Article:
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June 14, 2013

Music review: Deadstring Brothers’ sound endearingly scuffed

NORMAN — Album name: Cannery Row (2013, Bloodshot Records)

Musician: Deadstring Brothers

Why you should listen: John Steinbeck’s 1945 novel “Cannery Row” is about a scruffy community of friends in Monterey, Calif., during the Great Depression. Deadstring Brothers’ fifth studio album with the same title is about America during the early 21st century depression. Guitarist and vocalist Kurt Marschke founded the band in 2003. He has taken a sharp turn onto country gravel roads since 2009’s Rolling Stones-inflected “São Paulo” record.

Resonator guitar, pedal steel, dobro, banjo and harmonica give “Cannery Row” the flavor of a hayseed hipster’s Grand Ole Opry pipe dream. It was recorded at Nashville’s The Reel and mixed at Welcome to 1979. Marschke tapped a half dozen other musicians along with Motor City homeboy JD Mack on bass for the project. The title track is a piano ballad expressing the hopes, dreams and disappointments of “…life’s cruel show.” In its fleeting moments the song deftly blends poetic vignettes of Army widows, working men with lunch pails in hand and the gritty neighborhoods we call home. “I see the brakeman on a diesel power train/ stop a hundred tons of steel in the pouring rain…,” recalls the finest of any American lyrical imagery in any age.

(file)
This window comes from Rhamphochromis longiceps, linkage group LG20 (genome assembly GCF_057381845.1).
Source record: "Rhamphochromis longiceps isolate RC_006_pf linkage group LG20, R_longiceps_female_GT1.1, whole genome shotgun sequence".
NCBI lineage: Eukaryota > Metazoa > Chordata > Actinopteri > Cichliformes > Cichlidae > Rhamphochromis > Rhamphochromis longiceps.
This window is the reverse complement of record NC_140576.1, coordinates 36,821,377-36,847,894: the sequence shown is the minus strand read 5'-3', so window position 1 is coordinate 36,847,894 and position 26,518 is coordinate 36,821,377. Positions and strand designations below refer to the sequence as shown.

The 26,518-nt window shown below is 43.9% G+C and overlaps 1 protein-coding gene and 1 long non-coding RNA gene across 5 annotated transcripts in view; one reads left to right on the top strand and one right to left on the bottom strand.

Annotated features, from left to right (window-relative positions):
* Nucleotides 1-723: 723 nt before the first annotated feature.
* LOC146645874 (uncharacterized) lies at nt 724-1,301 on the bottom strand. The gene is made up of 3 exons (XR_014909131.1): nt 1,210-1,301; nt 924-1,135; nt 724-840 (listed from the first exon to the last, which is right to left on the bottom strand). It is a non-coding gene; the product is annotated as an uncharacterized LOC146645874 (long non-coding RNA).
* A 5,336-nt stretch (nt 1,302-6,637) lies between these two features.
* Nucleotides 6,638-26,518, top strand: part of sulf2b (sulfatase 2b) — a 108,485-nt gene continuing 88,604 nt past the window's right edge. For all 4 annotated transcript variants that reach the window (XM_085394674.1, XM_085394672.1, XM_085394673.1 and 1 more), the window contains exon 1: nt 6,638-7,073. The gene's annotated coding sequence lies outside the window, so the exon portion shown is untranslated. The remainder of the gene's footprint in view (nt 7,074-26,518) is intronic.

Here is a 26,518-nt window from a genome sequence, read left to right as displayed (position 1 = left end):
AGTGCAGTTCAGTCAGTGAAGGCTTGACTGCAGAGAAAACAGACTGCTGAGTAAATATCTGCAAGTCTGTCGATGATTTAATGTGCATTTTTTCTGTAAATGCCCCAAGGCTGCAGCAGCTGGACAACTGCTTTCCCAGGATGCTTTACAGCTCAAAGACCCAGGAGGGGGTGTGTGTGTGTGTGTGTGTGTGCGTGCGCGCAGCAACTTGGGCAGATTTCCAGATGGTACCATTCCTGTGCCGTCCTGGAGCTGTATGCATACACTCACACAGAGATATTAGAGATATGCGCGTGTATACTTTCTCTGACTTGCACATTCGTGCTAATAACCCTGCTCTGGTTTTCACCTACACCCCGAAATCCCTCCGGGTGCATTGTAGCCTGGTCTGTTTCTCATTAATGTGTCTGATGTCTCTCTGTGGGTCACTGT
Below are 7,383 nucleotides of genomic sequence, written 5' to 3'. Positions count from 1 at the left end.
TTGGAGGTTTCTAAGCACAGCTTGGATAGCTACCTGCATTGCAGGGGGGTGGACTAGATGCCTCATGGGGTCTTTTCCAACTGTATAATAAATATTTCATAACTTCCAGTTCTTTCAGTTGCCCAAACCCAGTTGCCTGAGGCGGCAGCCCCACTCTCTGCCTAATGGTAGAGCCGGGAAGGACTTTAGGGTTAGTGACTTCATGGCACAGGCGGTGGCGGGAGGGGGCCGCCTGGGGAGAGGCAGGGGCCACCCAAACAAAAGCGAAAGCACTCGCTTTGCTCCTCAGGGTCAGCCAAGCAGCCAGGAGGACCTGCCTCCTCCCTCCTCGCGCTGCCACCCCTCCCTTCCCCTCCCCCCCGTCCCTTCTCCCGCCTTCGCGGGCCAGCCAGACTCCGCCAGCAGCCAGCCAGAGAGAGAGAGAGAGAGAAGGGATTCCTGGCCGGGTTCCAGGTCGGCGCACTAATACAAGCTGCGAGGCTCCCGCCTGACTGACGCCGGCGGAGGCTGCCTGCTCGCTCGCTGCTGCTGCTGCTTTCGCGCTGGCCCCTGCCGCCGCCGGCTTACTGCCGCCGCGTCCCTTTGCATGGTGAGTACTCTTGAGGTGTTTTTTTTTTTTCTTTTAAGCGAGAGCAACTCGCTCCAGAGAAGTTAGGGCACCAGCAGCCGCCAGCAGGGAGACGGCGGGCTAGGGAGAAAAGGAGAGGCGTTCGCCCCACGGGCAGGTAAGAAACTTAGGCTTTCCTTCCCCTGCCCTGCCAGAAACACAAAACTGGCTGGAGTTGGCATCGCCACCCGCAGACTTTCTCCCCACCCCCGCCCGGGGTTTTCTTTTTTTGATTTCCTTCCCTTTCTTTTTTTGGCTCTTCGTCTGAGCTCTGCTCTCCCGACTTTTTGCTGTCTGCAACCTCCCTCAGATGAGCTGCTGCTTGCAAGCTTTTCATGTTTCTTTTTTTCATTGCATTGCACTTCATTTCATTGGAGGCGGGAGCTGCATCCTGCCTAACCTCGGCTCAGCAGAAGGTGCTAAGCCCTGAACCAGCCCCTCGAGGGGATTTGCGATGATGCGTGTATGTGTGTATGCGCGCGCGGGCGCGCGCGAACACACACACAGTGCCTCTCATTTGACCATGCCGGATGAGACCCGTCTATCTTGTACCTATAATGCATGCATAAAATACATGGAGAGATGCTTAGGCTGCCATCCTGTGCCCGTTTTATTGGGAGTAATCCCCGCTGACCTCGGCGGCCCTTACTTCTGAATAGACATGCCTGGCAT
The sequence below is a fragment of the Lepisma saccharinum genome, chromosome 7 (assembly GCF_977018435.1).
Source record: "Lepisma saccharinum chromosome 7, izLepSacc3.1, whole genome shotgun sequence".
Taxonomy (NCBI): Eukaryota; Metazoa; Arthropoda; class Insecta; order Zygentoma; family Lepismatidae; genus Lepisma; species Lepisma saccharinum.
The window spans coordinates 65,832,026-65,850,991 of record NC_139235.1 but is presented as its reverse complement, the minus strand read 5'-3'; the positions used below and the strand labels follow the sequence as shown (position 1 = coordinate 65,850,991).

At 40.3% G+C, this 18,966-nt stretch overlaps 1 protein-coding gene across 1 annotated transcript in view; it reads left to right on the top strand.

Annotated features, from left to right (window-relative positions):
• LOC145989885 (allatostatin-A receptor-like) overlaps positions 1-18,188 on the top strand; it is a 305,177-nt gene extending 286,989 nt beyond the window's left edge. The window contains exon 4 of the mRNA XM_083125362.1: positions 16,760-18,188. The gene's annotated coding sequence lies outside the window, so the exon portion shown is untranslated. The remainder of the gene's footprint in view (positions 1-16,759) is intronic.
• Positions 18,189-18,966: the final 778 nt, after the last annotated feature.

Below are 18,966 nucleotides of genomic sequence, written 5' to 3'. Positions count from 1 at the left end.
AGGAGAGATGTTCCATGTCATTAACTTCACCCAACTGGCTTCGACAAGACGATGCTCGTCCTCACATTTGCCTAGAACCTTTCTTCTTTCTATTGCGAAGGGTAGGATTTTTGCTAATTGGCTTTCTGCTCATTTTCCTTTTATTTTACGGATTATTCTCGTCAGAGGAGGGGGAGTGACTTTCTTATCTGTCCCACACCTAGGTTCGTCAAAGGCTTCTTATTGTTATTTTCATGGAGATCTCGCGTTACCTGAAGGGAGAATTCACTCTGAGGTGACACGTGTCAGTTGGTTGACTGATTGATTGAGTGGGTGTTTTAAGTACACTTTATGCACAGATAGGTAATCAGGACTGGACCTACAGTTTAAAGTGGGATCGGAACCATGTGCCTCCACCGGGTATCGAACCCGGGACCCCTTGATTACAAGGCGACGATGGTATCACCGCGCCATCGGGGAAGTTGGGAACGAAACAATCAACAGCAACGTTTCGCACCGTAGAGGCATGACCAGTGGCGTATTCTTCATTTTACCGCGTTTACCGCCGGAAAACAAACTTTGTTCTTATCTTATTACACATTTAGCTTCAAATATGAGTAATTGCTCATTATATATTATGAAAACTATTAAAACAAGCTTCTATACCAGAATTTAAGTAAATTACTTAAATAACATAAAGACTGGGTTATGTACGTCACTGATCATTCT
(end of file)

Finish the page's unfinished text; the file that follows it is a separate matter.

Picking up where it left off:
For all the obvious delightful reasons Deadstring Brothers are compared to the Stones’ “Exiles on Main Street.” But the truer and more complimentary match is with Little Feat and particularly their masterpiece “Sailing Shoes” (1972) album. Marschke’s original songs have flawless, sometimes endearingly scuffed style. His ear for America is a satisfying and soulful thing.

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